Established in 1853, after the end of penal transportation to Australia, the convict prison system and the sentence of penal servitude offered the most severe form of punishment - short of death - in the criminal justice system, and they remained in place for nearly a century. Penal Servitude is the first comprehensive study to examine the convict prison system that housed all those who were sentenced to penal servitude during this time. Helen Johnston, Barry Godfrey, and David Cox detail the administration and evolution of the system, from its creation in the 1850s and the building of the prison estate to the classification of prisoners within it. Exploring life in the convict prison through the experiences of the people who were subjected to it, the authors shed light on various details such as prison diet, education, and labour. What they find reveals the internal regimes; the everyday endurances, conformity, resistance, and rule breaking of convicts; and the interactions with the warders, medical officers, and governors that shaped daily life in the system. Reconstructing the life histories of hundreds of convict prisoners from detailed prison records, criminal registers, census data, and personal correspondence, Penal Servitude illuminates the lives of those who experienced long-term imprisonment in the nineteenth and twentieth centuries.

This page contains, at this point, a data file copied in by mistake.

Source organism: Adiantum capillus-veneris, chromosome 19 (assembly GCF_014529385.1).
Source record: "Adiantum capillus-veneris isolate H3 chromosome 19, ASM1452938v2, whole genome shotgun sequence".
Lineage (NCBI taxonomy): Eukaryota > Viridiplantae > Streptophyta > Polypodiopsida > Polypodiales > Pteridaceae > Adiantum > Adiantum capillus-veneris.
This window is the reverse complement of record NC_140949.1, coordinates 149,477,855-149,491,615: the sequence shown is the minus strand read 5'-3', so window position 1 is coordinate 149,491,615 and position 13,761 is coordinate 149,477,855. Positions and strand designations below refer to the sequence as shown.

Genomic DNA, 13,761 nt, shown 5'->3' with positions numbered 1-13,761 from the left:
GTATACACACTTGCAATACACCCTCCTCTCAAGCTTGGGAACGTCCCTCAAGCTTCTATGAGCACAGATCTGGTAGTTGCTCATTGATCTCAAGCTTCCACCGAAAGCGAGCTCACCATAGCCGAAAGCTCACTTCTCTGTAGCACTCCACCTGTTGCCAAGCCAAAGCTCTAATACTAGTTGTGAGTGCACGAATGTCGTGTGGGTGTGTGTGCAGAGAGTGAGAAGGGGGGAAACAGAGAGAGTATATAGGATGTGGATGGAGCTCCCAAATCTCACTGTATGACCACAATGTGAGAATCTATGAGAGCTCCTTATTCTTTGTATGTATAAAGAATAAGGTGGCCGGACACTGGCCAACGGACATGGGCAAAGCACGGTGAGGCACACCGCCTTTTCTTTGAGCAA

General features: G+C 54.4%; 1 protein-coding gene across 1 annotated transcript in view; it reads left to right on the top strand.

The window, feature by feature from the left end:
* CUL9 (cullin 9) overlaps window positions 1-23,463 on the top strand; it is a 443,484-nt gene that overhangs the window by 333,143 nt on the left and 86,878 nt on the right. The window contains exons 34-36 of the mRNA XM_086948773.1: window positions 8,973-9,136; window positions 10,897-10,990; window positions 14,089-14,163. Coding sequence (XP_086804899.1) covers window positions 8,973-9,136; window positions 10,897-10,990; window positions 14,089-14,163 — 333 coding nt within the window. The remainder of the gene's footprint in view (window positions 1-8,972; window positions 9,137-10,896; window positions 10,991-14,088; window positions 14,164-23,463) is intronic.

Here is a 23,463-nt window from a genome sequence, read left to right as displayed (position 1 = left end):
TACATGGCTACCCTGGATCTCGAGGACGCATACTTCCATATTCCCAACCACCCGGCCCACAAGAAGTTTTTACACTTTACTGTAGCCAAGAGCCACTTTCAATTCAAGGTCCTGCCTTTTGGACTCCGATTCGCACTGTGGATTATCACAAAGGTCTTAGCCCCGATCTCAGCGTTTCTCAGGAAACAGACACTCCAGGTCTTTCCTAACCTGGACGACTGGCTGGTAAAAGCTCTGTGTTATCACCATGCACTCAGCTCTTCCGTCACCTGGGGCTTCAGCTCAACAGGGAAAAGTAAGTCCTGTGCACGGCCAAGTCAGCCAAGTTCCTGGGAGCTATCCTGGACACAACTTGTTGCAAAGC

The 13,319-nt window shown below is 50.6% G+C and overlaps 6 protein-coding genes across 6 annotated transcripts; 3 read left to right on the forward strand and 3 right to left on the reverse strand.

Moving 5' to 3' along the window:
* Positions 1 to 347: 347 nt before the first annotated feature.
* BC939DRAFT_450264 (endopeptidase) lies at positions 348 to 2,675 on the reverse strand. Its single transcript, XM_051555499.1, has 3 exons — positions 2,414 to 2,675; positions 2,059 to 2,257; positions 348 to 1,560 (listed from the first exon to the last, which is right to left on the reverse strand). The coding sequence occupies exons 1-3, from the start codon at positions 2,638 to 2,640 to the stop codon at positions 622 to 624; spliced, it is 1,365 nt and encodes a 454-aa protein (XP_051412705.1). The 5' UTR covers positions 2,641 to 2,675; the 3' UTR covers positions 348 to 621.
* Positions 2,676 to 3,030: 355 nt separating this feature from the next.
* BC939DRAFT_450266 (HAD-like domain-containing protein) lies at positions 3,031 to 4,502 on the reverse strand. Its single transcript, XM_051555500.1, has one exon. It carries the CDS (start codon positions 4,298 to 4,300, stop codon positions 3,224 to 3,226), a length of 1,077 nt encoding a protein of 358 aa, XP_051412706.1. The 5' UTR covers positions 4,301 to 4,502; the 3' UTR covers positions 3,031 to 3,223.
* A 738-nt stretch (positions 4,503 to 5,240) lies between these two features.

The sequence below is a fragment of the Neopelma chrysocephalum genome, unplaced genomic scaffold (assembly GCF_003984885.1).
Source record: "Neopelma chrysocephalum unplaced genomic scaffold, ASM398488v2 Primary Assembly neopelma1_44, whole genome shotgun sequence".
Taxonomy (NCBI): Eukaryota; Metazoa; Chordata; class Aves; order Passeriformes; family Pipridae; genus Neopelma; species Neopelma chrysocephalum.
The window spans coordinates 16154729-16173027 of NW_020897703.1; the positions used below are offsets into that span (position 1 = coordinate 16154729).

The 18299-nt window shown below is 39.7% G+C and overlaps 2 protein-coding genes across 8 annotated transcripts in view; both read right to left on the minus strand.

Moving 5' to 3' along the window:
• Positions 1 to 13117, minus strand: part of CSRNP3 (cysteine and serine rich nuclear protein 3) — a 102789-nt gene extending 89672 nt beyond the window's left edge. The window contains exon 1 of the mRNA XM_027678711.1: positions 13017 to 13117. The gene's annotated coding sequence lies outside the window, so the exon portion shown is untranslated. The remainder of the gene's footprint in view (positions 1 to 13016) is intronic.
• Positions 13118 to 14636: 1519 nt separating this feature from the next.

About the Author
Helen Johnston is professor of criminology at the University of Hull. Barry Godfrey is professor of social justice at the University of Liverpool. David J. Cox is reader in criminal justice history at the University of Wolverhampton.
- Contributor: Helen Johnston
- Imprint: McGill-Queen's University Press
- ISBN13: 9780228008422
- Number of Pages: 264
- Packaged Dimensions: 152x229mm
- Format: Hardback
- Publisher: McGill-Queen's University Press
- Release Date: 2022-01-15
- Series: States, People, and the History of Social Change
- Binding: Hardback
- Biography: Helen Johnston is professor of criminology at the University of Hull. Barry Godfrey is professor of social justice at the University of Liverpool. David J. Cox is reader in criminal justice history at the University of Wolverhampton.